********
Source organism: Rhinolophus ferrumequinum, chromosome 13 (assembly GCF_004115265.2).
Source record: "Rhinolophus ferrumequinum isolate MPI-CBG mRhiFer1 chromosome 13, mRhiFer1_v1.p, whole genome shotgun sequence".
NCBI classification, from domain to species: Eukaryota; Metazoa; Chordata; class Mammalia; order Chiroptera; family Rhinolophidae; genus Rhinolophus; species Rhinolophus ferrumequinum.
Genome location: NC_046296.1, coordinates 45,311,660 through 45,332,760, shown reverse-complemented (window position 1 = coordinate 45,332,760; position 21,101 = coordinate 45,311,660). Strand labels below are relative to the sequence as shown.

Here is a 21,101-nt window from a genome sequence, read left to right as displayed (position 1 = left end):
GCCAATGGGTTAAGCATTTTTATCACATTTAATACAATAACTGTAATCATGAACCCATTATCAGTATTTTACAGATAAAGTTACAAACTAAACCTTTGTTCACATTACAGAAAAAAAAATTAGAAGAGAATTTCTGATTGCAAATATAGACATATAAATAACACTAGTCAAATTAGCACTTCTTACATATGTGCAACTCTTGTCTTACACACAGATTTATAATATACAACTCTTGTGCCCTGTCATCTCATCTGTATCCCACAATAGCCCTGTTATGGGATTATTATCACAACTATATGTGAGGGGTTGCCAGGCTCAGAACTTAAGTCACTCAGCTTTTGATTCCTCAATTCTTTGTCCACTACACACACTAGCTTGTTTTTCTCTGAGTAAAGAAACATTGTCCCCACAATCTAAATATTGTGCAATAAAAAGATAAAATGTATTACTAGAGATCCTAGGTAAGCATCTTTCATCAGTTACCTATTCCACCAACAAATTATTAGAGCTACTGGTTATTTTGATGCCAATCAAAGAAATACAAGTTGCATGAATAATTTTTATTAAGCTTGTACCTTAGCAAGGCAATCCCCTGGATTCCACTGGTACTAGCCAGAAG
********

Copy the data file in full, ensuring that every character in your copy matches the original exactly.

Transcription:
Source organism: Rhinolophus ferrumequinum, chromosome 13 (assembly GCF_004115265.2).
Source record: "Rhinolophus ferrumequinum isolate MPI-CBG mRhiFer1 chromosome 13, mRhiFer1_v1.p, whole genome shotgun sequence".
NCBI classification, from domain to species: Eukaryota; Metazoa; Chordata; class Mammalia; order Chiroptera; family Rhinolophidae; genus Rhinolophus; species Rhinolophus ferrumequinum.
Genome location: NC_046296.1, coordinates 45,311,660 through 45,332,760, shown reverse-complemented (window position 1 = coordinate 45,332,760; position 21,101 = coordinate 45,311,660). Strand labels below are relative to the sequence as shown.

Here is a 21,101-nt window from a genome sequence, read left to right as displayed (position 1 = left end):
GCCAATGGGTTAAGCATTTTTATCACATTTAATACAATAACTGTAATCATGAACCCATTATCAGTATTTTACAGATAAAGTTACAAACTAAACCTTTGTTCACATTACAGAAAAAAAAATTAGAAGAGAATTTCTGATTGCAAATATAGACATATAAATAACACTAGTCAAATTAGCACTTCTTACATATGTGCAACTCTTGTCTTACACACAGATTTATAATATACAACTCTTGTGCCCTGTCATCTCATCTGTATCCCACAATAGCCCTGTTATGGGATTATTATCACAACTATATGTGAGGGGTTGCCAGGCTCAGAACTTAAGTCACTCAGCTTTTGATTCCTCAATTCTTTGTCCACTACACACACTAGCTTGTTTTTCTCTGAGTAAAGAAACATTGTCCCCACAATCTAAATATTGTGCAATAAAAAGATAAAATGTATTACTAGAGATCCTAGGTAAGCATCTTTCATCAGTTACCTATTCCACCAACAAATTATTAGAGCTACTGGTTATTTTGATGCCAATCAAAGAAATACAAGTTGCATGAATAATTTTTATTAAGCTTGTACCTTAGCAAGGCAATCCCCTGGATTCCACTGGTACTAGCCAGAAG